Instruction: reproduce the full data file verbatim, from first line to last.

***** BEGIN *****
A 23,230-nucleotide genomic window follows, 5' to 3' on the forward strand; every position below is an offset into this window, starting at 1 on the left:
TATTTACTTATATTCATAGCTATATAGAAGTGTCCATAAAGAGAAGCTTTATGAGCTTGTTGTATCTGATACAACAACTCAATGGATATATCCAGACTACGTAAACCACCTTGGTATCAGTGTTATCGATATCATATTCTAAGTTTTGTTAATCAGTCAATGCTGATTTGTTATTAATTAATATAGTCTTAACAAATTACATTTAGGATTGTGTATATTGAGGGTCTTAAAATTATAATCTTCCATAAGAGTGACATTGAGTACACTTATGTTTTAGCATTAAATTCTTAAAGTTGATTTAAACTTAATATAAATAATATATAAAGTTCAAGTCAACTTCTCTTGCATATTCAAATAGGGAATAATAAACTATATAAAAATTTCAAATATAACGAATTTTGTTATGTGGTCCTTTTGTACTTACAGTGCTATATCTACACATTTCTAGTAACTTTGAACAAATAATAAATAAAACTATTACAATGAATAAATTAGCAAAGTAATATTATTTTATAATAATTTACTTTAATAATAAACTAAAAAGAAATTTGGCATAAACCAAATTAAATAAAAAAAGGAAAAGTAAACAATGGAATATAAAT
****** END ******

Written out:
A 23,230-nucleotide genomic window follows, 5' to 3' on the forward strand; every position below is an offset into this window, starting at 1 on the left:
TATTTACTTATATTCATAGCTATATAGAAGTGTCCATAAAGAGAAGCTTTATGAGCTTGTTGTATCTGATACAACAACTCAATGGATATATCCAGACTACGTAAACCACCTTGGTATCAGTGTTATCGATATCATATTCTAAGTTTTGTTAATCAGTCAATGCTGATTTGTTATTAATTAATATAGTCTTAACAAATTACATTTAGGATTGTGTATATTGAGGGTCTTAAAATTATAATCTTCCATAAGAGTGACATTGAGTACACTTATGTTTTAGCATTAAATTCTTAAAGTTGATTTAAACTTAATATAAATAATATATAAAGTTCAAGTCAACTTCTCTTGCATATTCAAATAGGGAATAATAAACTATATAAAAATTTCAAATATAACGAATTTTGTTATGTGGTCCTTTTGTACTTACAGTGCTATATCTACACATTTCTAGTAACTTTGAACAAATAATAAATAAAACTATTACAATGAATAAATTAGCAAAGTAATATTATTTTATAATAATTTACTTTAATAATAAACTAAAAAGAAATTTGGCATAAACCAAATTAAATAAAAAAAGGAAAAGTAAACAATGGAATATAAAT